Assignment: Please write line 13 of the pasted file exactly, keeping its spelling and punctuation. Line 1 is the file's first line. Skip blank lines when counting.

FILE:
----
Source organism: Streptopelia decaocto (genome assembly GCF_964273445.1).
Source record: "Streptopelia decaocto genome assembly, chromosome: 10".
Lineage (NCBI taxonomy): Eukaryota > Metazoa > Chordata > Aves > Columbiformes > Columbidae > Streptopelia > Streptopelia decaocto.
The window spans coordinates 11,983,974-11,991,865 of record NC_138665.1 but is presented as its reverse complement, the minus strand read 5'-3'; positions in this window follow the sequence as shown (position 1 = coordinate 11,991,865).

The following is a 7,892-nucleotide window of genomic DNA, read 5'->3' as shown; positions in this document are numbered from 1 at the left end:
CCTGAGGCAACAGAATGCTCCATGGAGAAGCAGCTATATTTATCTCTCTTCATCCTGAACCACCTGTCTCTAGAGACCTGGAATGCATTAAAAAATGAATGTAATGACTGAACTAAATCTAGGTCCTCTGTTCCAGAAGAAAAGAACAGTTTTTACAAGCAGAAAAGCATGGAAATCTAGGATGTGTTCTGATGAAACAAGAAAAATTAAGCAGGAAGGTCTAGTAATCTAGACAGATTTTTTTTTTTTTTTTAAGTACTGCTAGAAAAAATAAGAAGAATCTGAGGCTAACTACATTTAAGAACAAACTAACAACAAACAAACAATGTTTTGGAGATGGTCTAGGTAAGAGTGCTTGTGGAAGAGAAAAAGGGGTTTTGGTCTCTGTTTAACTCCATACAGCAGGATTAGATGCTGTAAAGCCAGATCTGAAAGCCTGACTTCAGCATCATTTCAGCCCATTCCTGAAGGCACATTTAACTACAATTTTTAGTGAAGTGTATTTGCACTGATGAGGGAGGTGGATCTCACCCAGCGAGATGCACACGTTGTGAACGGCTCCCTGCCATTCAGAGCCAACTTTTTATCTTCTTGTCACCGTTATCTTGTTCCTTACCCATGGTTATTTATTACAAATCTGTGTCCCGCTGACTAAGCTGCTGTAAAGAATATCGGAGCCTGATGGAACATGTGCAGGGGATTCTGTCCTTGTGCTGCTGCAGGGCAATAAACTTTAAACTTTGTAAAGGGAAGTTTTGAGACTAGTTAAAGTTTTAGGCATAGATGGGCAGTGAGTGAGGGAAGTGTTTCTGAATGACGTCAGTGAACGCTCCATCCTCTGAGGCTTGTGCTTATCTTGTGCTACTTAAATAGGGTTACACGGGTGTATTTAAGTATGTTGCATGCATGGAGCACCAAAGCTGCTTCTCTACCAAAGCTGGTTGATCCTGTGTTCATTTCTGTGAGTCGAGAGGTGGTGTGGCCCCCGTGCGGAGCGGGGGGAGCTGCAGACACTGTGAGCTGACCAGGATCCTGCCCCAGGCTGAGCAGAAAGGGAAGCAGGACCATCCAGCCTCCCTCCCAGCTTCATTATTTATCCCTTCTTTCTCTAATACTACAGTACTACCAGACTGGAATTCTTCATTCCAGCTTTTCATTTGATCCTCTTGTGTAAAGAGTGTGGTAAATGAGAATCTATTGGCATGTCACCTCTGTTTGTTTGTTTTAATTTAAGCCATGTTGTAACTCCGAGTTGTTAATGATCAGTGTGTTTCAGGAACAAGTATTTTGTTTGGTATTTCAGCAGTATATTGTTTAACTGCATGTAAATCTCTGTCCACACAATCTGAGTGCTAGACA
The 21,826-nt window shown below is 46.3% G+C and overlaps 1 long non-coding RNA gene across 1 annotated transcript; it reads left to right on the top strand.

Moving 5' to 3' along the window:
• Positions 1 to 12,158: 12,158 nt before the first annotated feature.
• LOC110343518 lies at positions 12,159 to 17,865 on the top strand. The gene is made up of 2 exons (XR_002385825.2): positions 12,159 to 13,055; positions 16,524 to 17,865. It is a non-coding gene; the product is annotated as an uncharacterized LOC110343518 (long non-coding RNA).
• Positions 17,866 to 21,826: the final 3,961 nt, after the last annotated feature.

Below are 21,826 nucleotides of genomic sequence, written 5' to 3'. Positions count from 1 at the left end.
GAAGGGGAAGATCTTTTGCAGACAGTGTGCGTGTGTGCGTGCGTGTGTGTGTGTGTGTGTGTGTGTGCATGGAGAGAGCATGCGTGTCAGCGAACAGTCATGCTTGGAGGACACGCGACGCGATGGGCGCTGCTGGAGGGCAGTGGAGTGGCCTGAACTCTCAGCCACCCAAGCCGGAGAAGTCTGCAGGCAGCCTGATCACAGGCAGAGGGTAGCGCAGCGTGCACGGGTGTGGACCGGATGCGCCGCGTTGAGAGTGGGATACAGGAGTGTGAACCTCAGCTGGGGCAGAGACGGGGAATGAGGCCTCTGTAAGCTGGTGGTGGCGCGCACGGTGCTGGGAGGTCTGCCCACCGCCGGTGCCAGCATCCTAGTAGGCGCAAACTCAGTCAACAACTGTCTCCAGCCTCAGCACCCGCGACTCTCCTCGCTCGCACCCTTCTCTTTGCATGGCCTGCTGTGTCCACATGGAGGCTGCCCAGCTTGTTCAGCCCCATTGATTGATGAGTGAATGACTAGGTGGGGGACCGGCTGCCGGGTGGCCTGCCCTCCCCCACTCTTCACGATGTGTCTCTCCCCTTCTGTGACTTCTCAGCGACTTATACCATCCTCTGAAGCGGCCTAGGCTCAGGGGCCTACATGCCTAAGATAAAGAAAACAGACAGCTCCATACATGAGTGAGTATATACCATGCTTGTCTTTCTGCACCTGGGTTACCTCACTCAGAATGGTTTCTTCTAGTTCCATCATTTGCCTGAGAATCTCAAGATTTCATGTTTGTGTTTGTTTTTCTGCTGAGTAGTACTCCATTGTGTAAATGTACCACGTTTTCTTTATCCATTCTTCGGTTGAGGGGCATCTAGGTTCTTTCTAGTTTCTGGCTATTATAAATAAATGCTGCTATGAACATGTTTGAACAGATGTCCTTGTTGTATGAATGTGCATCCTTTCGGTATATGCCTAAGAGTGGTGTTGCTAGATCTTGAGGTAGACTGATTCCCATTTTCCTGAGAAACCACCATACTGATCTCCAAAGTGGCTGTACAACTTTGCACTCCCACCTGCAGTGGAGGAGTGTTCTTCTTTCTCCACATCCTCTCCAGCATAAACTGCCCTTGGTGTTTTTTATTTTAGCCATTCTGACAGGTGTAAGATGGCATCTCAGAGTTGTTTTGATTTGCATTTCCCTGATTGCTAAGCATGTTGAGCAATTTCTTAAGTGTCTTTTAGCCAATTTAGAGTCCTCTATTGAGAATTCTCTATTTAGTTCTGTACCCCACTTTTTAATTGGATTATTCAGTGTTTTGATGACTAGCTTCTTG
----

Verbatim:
GAAGGGGAAGATCTTTTGCAGACAGTGTGCGTGTGTGCGTGCGTGTGTGTGTGTGTGTGTGTGTGTGCATGGAGAGAGCATGCGTGTCAGCGAACAGTCATGCTTGGAGGACACGCGACGCGATGGGCGCTGCTGGAGGGCAGTGGAGTGGCCTGAACTCTCAGCCACCCAAGCCGGAGAAGTCTGCAGGCAGCCTGATCACAGGCAGAGGGTAGCGCAGCGTGCACGGGTGTGGACCGGATGCGCCGCGTTGAGAGTGGGATACAGGAGTGTGAACCTCAGCTGGGGCAGAGACGGGGAATGAGGCCTCTGTAAGCTGGTGGTGGCGCGCACGGTGCTGGGAGGTCTGCCCACCGCCGGTGCCAGCATCCTAGTAGGCGCAAACTCAGTCAACAACTGTCTCCAGCCTCAGCACCCGCGACTCTCCTCGCTCGCACCCTTCTCTTTGCATGGCCTGCTGTGTCCACATGGAGGCTGCCCAGCTTGTTCAGCCCCATTGATTGATGAGTGAATGACTAGGTGGGGGACCGGCTGCCGGGTGGCCTGCCCTCCCCCACTCTTCACGATGTGTCTCTCCCCTTCTGTGACTTCTCAGCGACTTATACCATCCTCTGAAGCGGCCTAGGCTCAGGGGCCTACATGCCTAAGATAAAGAAAACAGACAGCTCCATACATGAGTGAGTATATACCATGCTTGTCTTTCTGCACCTGGGTTACCTCACTCAGAATGGTTTCTTCTAGTTCCATCATTTGCCTGAGAATCTCAAGATTTCATGTTTGTGTTTGTTTTTCTGCTGAGTAGTACTCCATTGTGTAAATGTACCACGTTTTCTTTATCCATTCTTCGGTTGAGGGGCATCTAGGTTCTTTCTAGTTTCTGGCTATTATAAATAAATGCTGCTATGAACATGTTTGAACAGATGTCCTTGTTGTATGAATGTGCATCCTTTCGGTATATGCCTAAGAGTGGTGTTGCTAGATCTTGAGGTAGACTGATTCCCATTTTCCTGAGAAACCACCATACTGATCTCCAAAGTGGCTGTACAACTTTGCACTCCCACCTGCAGTGGAGGAGTGTTCTTCTTTCTCCACATCCTCTCCAGCATAAACTGCCCTTGGTGTTTTTTATTTTAGCCATTCTGACAGGTGTAAGATGGCATCTCAGAGTTGTTTTGATTTGCATTTCCCTGATTGCTAAGCATGTTGAGCAATTTCTTAAGTGTCTTTTAGCCAATTTAGAGTCCTCTATTGAGAATTCTCTATTTAGTTCTGTACCCCACTTTTTAATTGGATTATTCAGTGTTTTGATGACTAGCTTCTTG